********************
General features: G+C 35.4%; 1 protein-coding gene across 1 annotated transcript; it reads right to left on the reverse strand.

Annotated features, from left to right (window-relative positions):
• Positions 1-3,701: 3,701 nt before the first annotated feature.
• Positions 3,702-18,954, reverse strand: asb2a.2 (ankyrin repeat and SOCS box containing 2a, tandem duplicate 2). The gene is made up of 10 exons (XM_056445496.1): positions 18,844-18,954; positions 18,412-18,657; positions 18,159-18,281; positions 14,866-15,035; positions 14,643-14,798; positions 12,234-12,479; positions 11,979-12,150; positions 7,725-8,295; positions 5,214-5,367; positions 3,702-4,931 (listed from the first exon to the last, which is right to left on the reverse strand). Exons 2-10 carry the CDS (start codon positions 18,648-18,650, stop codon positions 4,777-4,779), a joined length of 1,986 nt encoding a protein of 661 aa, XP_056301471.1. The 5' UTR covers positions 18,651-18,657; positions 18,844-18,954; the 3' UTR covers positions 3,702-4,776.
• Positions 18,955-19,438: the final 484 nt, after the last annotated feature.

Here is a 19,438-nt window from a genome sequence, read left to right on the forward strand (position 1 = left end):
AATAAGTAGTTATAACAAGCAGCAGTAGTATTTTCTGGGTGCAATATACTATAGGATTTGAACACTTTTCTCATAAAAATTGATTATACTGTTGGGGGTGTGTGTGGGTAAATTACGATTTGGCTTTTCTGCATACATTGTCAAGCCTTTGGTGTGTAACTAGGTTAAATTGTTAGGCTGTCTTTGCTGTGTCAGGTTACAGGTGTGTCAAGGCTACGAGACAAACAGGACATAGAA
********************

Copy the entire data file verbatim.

General features: G+C 35.4%; 1 protein-coding gene across 1 annotated transcript; it reads right to left on the reverse strand.

Annotated features, from left to right (window-relative positions):
• Positions 1-3,701: 3,701 nt before the first annotated feature.
• Positions 3,702-18,954, reverse strand: asb2a.2 (ankyrin repeat and SOCS box containing 2a, tandem duplicate 2). The gene is made up of 10 exons (XM_056445496.1): positions 18,844-18,954; positions 18,412-18,657; positions 18,159-18,281; positions 14,866-15,035; positions 14,643-14,798; positions 12,234-12,479; positions 11,979-12,150; positions 7,725-8,295; positions 5,214-5,367; positions 3,702-4,931 (listed from the first exon to the last, which is right to left on the reverse strand). Exons 2-10 carry the CDS (start codon positions 18,648-18,650, stop codon positions 4,777-4,779), a joined length of 1,986 nt encoding a protein of 661 aa, XP_056301471.1. The 5' UTR covers positions 18,651-18,657; positions 18,844-18,954; the 3' UTR covers positions 3,702-4,776.
• Positions 18,955-19,438: the final 484 nt, after the last annotated feature.

Here is a 19,438-nt window from a genome sequence, read left to right on the forward strand (position 1 = left end):
AATAAGTAGTTATAACAAGCAGCAGTAGTATTTTCTGGGTGCAATATACTATAGGATTTGAACACTTTTCTCATAAAAATTGATTATACTGTTGGGGGTGTGTGTGGGTAAATTACGATTTGGCTTTTCTGCATACATTGTCAAGCCTTTGGTGTGTAACTAGGTTAAATTGTTAGGCTGTCTTTGCTGTGTCAGGTTACAGGTGTGTCAAGGCTACGAGACAAACAGGACATAGAA